Additionally, they symbolise different things in various countries, such as:

  • In Newfoundland, they represent those who fell in World War I.
  • In Armenia, it’s a symbol for the Armenian Genocide Centennial.
  • It’s the symbol for International Missing Children’s Day.
  • The Alzheimer’s Society uses forget-me-nots as a symbol for memory loss and to raise awareness for the disease.

(Please note: I have taken the above from the Farmers’ Almanac, and the author: Amber Kanuckel)

Además, simbolizan cosas diferentes en varios países, tales como:

• En Terranova, representan a los que cayeron en la Primera Guerra Mundial.

• En Armenia, es un símbolo del centenario del genocidio armenio.

• Es el símbolo del Día Internacional de los Niños Desaparecidos.

• La Alzheimer’s Society utiliza la Nomeolvides como símbolo para la pérdida de memoria y para crear conciencia sobre la enfermedad.

(Del Almanaque de los Agricultores, artículo de Amber Kanuckel)

Also, please see the above site for some decent photography of forget-me-nots, such as the following photo which I have borrowed from them (I suppose that’s alright as I am advertising their site at the same time?!):

También, vea por favor el sitio antedicho para una fotografía decente de la Nomeolvides, tal como la foto siguiente que he tomado prestada del mismo artículo (supongo que está bien copiarlo, pues estoy anunciando su sitio al mismo tiempo?!):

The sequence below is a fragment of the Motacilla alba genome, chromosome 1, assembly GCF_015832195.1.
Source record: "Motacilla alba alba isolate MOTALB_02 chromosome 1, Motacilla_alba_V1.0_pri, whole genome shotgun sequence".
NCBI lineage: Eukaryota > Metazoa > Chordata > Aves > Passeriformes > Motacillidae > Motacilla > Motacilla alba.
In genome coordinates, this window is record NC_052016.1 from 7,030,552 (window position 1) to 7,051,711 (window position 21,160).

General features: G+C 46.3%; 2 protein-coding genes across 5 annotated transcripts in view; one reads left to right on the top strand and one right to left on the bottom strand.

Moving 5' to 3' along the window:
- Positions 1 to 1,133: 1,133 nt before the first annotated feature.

Definitely not my photography, but taken from the Farmer’s Almanac (see link above) Definitivamente no es mi foto, pero tomado del Almanaque del Granjero (ver enlace arriba)

But I wouldn’t like to go without finishing with a poem:

Pero no me gustaría ir sin terminar con un poema:

The Forget-Me-Not Fairy — Cicely Mary Barker

(Courtesy of Wiki)

Where do fairy babies lie
Till they’re old enough to fly?
Here’s a likely place, I think,
’Mid these flowers, blue and pink,
(Pink for girls and blue for boys:
Pretty things for babies’ toys!)
Let us peep now, gently. Why,
Fairy baby, here you lie!

Kicking there, with no one by,
Baby dear, how good you lie!
All alone, but O, you’re not—
You could never be—forgot!
O how glad I am I’ve found you,
With Forget-me-nots around you,
Blue, the colour of the sky!
Fairy baby, Hushaby!

El hada de la Nomeolivedes- Cicely Mary Barker

Hada bebé, Hushaby!

¿Dónde están los bebés de hadas

¿Hasta que tengan edad para volar?

Aquí hay un lugar probable, creo,

En medio de estas flores, azules y rosas,

(Rosa para niñas y azul para niños:

¡Cosas bonitas para juguetes de bebés! )

Echemos un vistazo ahora, suavemente. ¿Por qué,